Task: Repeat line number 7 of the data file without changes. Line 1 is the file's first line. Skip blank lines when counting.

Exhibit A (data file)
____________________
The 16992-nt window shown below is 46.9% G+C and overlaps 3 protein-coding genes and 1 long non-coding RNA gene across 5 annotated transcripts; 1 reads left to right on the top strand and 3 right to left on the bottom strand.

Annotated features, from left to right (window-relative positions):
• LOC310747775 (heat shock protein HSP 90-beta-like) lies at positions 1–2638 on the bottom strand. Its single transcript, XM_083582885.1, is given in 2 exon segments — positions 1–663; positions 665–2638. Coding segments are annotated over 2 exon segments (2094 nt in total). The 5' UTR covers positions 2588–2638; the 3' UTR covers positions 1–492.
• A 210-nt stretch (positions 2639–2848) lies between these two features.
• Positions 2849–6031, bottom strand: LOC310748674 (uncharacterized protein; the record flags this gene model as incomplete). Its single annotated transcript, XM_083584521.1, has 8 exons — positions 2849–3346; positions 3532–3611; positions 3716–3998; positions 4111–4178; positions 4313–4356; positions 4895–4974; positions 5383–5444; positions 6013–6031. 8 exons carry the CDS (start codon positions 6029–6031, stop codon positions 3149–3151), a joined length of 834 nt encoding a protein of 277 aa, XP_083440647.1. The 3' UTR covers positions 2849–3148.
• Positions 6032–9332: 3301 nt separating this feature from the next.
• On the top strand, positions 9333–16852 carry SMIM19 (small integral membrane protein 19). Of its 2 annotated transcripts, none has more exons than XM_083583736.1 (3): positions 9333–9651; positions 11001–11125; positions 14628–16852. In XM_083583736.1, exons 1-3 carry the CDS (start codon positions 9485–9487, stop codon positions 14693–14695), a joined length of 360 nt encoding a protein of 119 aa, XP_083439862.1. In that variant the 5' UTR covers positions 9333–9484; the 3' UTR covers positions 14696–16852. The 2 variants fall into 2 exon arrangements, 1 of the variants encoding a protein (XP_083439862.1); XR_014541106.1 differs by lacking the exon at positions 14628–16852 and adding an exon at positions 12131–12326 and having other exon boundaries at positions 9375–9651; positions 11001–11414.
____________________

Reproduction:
• On the top strand, positions 9333–16852 carry SMIM19 (small integral membrane protein 19). Of its 2 annotated transcripts, none has more exons than XM_083583736.1 (3): positions 9333–9651; positions 11001–11125; positions 14628–16852. In XM_083583736.1, exons 1-3 carry the CDS (start codon positions 9485–9487, stop codon positions 14693–14695), a joined length of 360 nt encoding a protein of 119 aa, XP_083439862.1. In that variant the 5' UTR covers positions 9333–9484; the 3' UTR covers positions 14696–16852. The 2 variants fall into 2 exon arrangements, 1 of the variants encoding a protein (XP_083439862.1); XR_014541106.1 differs by lacking the exon at positions 14628–16852 and adding an exon at positions 12131–12326 and having other exon boundaries at positions 9375–9651; positions 11001–11414.